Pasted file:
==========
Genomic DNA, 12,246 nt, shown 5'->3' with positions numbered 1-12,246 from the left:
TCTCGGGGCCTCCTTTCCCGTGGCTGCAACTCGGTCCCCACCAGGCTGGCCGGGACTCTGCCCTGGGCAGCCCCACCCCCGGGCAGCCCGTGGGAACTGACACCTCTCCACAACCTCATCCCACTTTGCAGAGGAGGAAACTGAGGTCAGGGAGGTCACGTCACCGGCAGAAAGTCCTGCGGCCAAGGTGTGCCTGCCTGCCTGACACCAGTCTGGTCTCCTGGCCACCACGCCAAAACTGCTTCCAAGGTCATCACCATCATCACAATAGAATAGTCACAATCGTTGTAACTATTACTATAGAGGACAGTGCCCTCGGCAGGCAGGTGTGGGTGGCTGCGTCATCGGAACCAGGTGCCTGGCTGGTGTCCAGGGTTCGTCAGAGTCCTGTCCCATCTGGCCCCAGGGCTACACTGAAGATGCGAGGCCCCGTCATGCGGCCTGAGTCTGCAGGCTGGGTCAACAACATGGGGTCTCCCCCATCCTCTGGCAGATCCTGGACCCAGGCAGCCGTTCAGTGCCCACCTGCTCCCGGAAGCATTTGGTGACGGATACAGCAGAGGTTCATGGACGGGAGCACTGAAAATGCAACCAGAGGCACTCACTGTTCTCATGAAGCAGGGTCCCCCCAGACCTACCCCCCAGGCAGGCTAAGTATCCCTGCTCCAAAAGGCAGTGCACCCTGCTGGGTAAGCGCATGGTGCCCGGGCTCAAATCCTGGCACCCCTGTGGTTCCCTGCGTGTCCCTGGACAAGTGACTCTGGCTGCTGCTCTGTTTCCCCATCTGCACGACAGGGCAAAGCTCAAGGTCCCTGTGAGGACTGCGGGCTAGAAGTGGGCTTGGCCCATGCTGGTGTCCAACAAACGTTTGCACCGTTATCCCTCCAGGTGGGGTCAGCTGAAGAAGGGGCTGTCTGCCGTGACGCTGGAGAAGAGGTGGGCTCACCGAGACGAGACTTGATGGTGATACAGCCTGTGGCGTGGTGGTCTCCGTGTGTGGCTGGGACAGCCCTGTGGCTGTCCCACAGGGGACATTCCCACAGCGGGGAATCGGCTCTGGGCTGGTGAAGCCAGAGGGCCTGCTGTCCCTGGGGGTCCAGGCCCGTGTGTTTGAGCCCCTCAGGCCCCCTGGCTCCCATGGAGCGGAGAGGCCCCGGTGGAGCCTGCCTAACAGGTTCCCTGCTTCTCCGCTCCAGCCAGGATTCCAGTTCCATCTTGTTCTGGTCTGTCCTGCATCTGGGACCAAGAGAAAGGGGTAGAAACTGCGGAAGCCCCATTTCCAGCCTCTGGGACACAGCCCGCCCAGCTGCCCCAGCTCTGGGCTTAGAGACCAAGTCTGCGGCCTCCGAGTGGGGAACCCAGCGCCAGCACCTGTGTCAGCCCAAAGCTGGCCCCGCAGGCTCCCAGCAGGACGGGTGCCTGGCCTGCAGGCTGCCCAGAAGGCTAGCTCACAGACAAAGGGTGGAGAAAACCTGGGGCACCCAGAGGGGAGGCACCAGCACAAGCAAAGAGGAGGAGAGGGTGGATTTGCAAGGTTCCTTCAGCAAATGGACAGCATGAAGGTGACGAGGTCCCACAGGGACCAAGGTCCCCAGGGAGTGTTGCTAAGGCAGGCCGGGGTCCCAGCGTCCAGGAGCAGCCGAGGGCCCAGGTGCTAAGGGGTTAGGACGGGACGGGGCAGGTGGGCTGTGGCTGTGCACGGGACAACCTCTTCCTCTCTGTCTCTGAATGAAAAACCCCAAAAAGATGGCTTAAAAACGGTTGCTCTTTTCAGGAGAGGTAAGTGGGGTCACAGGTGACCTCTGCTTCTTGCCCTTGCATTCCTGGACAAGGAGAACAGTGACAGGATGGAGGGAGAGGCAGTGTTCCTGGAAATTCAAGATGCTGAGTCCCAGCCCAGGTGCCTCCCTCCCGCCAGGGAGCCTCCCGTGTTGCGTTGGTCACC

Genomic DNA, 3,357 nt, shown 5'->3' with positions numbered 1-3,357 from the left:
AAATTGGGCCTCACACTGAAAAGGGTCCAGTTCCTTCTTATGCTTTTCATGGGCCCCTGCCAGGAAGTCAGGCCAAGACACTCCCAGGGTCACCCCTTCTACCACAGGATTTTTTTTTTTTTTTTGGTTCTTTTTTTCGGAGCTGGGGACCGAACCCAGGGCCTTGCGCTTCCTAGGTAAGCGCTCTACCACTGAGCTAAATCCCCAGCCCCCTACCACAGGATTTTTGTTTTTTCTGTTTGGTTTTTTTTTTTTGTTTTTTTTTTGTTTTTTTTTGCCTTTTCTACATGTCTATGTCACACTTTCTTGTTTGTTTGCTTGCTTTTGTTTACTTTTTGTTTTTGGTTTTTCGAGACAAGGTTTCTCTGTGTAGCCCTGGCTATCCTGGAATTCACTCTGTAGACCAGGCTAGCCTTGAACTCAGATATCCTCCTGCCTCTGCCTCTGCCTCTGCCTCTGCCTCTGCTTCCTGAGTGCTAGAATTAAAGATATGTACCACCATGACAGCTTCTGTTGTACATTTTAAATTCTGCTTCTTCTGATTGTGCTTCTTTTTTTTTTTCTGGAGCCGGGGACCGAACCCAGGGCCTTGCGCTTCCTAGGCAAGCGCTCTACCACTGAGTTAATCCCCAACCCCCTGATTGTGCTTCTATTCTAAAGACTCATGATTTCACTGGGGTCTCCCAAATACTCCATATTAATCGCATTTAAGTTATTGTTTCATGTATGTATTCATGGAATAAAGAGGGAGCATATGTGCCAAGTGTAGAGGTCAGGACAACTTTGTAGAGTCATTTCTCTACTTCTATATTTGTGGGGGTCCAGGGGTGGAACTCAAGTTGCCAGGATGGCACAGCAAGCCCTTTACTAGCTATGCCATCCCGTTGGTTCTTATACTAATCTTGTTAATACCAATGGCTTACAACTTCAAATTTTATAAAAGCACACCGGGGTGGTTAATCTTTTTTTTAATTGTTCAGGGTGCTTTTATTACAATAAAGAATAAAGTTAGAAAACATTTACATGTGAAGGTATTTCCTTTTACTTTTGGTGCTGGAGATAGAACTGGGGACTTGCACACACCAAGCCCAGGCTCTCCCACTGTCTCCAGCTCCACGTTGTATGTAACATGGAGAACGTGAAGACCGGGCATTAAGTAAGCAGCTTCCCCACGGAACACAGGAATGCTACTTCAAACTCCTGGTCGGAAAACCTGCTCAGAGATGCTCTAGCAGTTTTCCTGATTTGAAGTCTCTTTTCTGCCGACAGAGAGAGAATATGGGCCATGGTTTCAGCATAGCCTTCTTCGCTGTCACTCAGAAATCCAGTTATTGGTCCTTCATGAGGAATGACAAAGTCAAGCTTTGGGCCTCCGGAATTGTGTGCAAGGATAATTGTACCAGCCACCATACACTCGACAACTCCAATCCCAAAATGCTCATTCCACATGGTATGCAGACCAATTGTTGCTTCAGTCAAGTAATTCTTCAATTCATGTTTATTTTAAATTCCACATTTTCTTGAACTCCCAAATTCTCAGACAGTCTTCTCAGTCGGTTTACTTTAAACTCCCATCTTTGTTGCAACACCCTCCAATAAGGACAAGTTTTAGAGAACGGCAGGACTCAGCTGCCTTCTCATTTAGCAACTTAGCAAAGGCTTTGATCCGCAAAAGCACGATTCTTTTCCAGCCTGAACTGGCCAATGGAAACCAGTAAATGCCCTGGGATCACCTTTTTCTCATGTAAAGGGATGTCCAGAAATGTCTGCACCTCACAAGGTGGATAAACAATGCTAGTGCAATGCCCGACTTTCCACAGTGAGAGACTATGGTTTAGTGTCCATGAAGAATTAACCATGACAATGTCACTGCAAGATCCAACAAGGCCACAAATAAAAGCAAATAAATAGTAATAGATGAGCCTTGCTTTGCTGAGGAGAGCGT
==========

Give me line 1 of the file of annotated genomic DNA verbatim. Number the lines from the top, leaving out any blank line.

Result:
Genomic DNA, 12,246 nt, shown 5'->3' with positions numbered 1-12,246 from the left: